As It Happens

Senator says children in immigration detention held in 'unacceptable' conditions

Since taking office, President Donald Trump has implemented a 'zero tolerance' approach to migrants and their children hoping to cross the border.

Trump administration's policy for illegal border crossings has led to hundreds of separated families

In this, file photo, Sen. Jeff Merkley speaks at a rally in Washington. Merkley, while trying to gain access to a federal facility housing immigrant children in Texas near the Mexico border and talk to a supervisor was turned away after police were summoned. (Manuel Balce Ceneta via Associated Press)

Oregon Senator Jeff Merkley said he was disturbed by conditions inside an immigration detention centre he visited in Texas. He said he saw children who had been separated from their parents kept in cells he described as 'cages.' 

The Democratic Senator tried to visit another facility last weekend but was turned away after authorities called the local police on him. 

The United Nations has criticized how the U.S. administration treats children detained after crossing the border. A UN Human Rights office spokesperson said in a statement, "The use of immigration detention and family separation as a deterrent runs counter to human rights standards and principles."

The White House disputed Sen. Merkley's assessment. "Senator Merkley is irresponsibly spreading blatant lies about routine immigration enforcement," an official said in a statement. 

The exact number of children being detained is not known. The New York Times reported that Trump administration's policy of "zero tolerance" for illegal border crossings has led to hundreds of children being removed from their parents care, after the parent is detained.

Democratic Senator Jeff Merkley spoke with As It Happens host Carol Off. Here is part of their conversation.

Senator Merkley when you went to this border patrol processing centre in Texas, what did you see?

What I saw was an initial room, where people are brought in and then put in to cells or we can call them as I did earlier, in cages.

It's very crowded, people are in there and they're very distressed, some are crying and some are holding their children.They then go to a warehouse and in this warehouse are bigger cages.

What really strikes me there though, is that the children have been separated from their parents.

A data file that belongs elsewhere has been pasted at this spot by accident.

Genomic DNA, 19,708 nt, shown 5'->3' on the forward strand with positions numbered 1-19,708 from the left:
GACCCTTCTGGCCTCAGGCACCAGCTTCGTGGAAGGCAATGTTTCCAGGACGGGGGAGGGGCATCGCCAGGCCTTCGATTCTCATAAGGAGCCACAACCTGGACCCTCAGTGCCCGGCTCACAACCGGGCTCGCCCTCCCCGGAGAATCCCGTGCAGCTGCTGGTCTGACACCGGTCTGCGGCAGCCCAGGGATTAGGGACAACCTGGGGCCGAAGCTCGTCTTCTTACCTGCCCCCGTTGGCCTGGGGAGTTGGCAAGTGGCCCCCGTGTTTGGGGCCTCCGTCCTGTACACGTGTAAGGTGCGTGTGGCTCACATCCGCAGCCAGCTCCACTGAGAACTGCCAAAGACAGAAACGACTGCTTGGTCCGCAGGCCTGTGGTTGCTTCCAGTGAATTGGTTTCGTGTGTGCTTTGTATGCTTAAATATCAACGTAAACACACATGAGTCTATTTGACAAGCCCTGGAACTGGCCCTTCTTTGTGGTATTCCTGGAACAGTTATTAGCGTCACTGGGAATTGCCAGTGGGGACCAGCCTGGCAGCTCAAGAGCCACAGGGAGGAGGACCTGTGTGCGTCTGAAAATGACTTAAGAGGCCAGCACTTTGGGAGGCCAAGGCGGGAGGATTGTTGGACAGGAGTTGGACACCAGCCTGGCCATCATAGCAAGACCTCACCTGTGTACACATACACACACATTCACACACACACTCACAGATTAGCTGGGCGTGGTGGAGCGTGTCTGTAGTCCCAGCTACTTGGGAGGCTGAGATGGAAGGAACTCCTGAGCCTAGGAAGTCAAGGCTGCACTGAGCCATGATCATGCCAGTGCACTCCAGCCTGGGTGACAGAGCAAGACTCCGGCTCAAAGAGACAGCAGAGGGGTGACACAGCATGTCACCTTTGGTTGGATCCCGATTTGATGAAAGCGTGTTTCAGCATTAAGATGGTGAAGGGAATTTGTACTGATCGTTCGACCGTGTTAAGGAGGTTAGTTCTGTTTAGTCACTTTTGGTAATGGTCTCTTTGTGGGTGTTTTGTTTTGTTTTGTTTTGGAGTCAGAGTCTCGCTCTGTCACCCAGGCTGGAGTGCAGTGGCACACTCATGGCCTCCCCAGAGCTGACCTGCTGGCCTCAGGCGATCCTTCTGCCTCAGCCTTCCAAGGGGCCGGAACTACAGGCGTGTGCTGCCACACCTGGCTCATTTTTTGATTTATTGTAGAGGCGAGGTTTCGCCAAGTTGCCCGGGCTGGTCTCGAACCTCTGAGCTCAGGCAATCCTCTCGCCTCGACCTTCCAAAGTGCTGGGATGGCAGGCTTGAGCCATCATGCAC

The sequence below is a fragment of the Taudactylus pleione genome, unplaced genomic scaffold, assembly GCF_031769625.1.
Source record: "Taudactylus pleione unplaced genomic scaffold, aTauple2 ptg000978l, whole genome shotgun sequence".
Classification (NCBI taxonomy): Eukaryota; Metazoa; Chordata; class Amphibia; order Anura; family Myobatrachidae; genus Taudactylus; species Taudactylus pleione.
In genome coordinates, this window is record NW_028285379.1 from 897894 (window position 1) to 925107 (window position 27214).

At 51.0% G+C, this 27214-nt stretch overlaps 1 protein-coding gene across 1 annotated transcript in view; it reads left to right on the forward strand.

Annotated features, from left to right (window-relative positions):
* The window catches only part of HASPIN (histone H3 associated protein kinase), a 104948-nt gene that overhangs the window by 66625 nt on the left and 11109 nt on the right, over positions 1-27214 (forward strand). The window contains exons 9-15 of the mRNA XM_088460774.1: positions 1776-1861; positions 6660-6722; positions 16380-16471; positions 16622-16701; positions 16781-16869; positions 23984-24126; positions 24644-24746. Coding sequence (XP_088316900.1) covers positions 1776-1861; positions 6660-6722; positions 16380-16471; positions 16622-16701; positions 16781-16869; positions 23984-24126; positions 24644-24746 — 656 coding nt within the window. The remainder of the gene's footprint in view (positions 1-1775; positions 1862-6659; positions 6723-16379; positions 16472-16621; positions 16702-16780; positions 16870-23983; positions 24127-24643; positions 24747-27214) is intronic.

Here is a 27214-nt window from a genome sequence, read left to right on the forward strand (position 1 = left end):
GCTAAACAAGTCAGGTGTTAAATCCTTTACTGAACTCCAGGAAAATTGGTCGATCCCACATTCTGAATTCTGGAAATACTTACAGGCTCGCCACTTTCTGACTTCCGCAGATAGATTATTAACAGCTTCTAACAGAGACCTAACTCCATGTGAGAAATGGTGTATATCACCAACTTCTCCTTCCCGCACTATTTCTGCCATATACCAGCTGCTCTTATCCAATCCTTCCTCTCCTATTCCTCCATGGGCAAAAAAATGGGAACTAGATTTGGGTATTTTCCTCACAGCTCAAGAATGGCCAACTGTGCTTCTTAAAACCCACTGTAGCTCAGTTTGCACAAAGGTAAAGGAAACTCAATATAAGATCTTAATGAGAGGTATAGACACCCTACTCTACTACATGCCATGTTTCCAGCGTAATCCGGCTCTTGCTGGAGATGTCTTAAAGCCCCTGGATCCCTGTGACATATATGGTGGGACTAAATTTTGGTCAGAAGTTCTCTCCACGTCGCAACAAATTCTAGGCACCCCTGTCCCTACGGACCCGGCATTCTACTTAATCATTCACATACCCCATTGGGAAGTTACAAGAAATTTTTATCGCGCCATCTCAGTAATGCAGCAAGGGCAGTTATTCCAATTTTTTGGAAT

There was one large cage that had several dozen young boys.They were getting in line to grab food...Some of those boys, may have come as unaccompanied minors all by themselves. But, many of them...had been removed from their families because their families are pursuing asylum. 

In this file photo, a member of the U.S. National Guard checks on his colleague inside a Border Patrol Skybox near the Hidalgo International Bridge in Hidalgo, Texas. (Delcia Lopez via Associated Press)

You had tried to visit another centre in Texas early in the week. What did you want to see there and what happened?

Picture those children at the processing centre and then being shipped out to a different department.

They are placing the children in a variety of places but one of them is in a former Walmart. We don't know how many kids are in that warehouse. But it was suggested that it may be approximately a thousand children.

And the question is, many of these children have gone through great trauma abroad. Many have gone through trauma on their way here and many have gone through trauma because we tore them out of their parents' arms.

And so it's appropriate for members of congress to go and ask these questions and if they need more resources, to fight for those resources.

But they have a strategy, and they being the Office of Refugee Resettlement, to try to keep members of congress from seeing these locations


That is a good question.

I believe that it's because the controversy over this new policy of splitting up families and turning away children and the weighing in of practitioners across the country, who have said that this type of torment is absolutely destructive for children.

I think the goal of the administration is to keep members of congress from really exploring this impact on the children.

Jeff Sessions said, "we believe every person who enters the country illegally should be prosecuted. You can't be giving immunity to people who bring children with them recklessly...What do you say to Mr. Sessions?

Jeff Sessions absolutely needs to read international law on people seeking asylum.They do not arrive on our shores illegally. That is a basic tenet of international law and it is the basic tenet of our law.   

They can present themselves and say they have suffered enormous tragedy and ask for asylum. That doesn't mean they get asylum, but it does mean that they're not criminals.

This deliberate strategy that Sessions and Kelly, the Chief of Staff, put together to say if we inflict harm in the children, it will discourage families from coming to the United States.

No civilized nation does that. No religious framework in the world supports hurting children to sway and influence their parents. That's unacceptable.

President Trump is blaming the democrats. He says that separating families at the border is the fault of bad legislation passed by democrats and border security laws should be change but [democrats] can't get their act together. What do you say to him?

I would say, Mr. President, show me the line of law that says you have tear children away from families seeking asylum.

That line does not exist.

They know clearly that they are choosing to do this to influence the choice of parents. They've said as much, what Sessions said reflects that.

You don't harm children to influence parents and they are legal when they present themselves for asylum.

Written by Earvin Solitario with files from Associated Press. Interview with Sen. Jeff Merkley produced by Imogen Birchard. Q&A edited for length and clarity.